For adobe, add even more sand than with the cement, so you have a very gritty texture, about like sugar cookie dough. You' will want to tint it so it is a very light tan, for adobe with a natural finish, or else you can leave it white for the look of painted adobe. It's best to put on several layers of this, or else make a form to put it over that is rounded, so you don't have any really square edges. Not only will this look more like true adobe, but it will also prevent your spackle from cracking and flaking off.

Blacktop or asphalt: Using spackle again as your base, use a coarser sand than with the cement mixture, to simulate gine gravel. For the color, your best bet is to go outside and look at the road. It's not really BLACKtop, unless it has just been freshly put on the road or driveway, but more like "slate-bluetop." I would reproduce the color on a pallette before trying to mix it into the spackle. Once you have it, just mix it in and spread it on the surface you want to coat. You will want to make it smooth, though. so use a trowel made of a piece of pliable plastic, as with smoothing the concrete. For realism, after it dries, use some darker stain for the center of the lane or driveway, to simulate the oil stains that darken the road. For the road, apply lightly with a paintbrush, and for a drive way, dip the tip of your paintbrush handle in the dark wash and let it drip onto the surface.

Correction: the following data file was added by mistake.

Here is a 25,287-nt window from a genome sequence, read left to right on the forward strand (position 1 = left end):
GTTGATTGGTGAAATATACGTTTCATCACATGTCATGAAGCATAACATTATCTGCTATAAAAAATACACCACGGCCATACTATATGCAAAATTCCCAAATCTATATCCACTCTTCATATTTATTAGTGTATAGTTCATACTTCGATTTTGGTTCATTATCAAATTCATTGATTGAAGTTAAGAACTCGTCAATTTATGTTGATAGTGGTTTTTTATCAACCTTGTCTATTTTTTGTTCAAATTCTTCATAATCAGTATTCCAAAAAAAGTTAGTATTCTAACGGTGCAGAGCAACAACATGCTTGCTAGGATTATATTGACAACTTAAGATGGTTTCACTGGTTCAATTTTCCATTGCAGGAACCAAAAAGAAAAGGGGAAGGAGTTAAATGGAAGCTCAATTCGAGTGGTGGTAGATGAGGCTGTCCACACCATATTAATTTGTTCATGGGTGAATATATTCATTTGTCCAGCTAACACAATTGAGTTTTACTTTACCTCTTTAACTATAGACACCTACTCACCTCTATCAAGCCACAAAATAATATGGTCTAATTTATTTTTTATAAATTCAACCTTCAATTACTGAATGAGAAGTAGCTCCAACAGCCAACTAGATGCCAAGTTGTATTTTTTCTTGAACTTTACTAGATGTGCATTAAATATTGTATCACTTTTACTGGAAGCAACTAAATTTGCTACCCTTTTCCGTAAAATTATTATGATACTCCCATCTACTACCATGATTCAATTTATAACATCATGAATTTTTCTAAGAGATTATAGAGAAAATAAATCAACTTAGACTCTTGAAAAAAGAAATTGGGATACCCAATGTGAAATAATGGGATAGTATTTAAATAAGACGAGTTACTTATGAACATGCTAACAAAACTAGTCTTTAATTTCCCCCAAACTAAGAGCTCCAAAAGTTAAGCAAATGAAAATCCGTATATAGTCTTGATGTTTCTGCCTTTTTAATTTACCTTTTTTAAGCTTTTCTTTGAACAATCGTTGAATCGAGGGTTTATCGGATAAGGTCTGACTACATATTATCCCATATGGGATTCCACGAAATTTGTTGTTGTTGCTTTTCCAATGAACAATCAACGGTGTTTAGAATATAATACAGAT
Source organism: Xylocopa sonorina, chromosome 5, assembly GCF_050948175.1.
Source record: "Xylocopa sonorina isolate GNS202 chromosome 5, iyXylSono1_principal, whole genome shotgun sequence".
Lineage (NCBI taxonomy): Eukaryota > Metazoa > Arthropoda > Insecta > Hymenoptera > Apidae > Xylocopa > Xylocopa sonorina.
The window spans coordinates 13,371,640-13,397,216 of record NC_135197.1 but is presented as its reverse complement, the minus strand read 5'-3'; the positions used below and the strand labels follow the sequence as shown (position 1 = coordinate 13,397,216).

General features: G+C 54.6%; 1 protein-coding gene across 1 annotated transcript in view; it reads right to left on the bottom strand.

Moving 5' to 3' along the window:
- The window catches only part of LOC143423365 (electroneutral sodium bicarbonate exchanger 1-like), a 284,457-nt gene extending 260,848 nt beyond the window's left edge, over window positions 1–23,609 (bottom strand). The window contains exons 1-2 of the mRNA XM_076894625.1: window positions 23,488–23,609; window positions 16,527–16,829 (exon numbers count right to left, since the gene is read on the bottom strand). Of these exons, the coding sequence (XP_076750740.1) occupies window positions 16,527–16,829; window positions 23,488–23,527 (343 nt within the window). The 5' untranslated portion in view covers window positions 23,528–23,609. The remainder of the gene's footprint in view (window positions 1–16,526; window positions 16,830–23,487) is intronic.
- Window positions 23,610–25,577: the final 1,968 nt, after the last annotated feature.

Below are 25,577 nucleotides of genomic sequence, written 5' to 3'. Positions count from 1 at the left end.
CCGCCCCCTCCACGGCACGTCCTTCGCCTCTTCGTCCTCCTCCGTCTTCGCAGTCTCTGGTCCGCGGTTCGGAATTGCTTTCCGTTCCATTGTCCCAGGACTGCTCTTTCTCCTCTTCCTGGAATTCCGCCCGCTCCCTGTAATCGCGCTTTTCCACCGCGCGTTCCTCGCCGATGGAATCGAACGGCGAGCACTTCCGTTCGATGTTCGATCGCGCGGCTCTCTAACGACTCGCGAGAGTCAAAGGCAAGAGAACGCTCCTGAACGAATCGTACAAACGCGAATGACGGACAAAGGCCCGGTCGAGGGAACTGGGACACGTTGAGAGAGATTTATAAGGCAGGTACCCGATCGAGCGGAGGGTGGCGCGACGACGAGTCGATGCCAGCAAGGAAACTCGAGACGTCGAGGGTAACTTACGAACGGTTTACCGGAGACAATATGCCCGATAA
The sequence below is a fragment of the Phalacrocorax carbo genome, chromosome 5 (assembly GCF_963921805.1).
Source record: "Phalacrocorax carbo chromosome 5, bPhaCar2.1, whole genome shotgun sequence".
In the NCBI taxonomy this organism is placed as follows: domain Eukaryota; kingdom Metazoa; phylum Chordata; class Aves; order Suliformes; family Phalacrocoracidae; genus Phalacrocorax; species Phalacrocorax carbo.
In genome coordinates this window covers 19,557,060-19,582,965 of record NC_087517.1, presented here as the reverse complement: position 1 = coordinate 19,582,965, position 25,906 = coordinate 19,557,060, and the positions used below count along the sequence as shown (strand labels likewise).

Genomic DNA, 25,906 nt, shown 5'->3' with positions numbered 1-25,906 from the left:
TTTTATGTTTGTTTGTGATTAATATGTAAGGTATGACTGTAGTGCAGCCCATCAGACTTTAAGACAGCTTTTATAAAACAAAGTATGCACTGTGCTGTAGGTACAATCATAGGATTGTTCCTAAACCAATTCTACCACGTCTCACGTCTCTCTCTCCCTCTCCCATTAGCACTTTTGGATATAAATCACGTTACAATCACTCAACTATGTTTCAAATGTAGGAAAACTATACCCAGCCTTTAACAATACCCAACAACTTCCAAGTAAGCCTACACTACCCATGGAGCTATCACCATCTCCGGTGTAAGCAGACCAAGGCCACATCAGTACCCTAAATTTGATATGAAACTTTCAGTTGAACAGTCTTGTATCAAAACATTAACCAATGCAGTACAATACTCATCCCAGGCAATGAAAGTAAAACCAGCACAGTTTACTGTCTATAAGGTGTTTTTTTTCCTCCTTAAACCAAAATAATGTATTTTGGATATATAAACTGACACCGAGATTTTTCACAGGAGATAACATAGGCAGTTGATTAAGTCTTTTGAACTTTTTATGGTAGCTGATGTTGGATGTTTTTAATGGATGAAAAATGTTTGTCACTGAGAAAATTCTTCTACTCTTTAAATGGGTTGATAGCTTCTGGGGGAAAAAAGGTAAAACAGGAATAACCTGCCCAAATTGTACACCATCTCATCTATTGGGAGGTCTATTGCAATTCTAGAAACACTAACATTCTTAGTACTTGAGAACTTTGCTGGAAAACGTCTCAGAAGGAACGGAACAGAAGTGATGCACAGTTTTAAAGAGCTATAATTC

Tar: Bathtub calk, painted or stained black. You could use this for the seams in your roof, the "cracks" in the road, or as a base for a tar and gravel roof. Heck, you could even make your own little La Brea Tar Pit, if you wanted. Anyhow, I like the water-based, acrylic caulk, because before it dries, you can smooth and shape it with a damp finger, brush, or sponge. It gives a nice, slick surface that will accept some glossy black paint and give you just the effect that you're looking for. Of course, you can always use just about anything for your tar, if you're going to cover it with paint, but the caulk seems to give just the right consistency so you can get the little swirls and "mushy" spots that you see in real tar.

Chuck Holcomb

chuckh@netheaven.com


For questions about this article email Chuck at chuckh@netheaven.com

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Last updated on: Friday, March 28, 1997.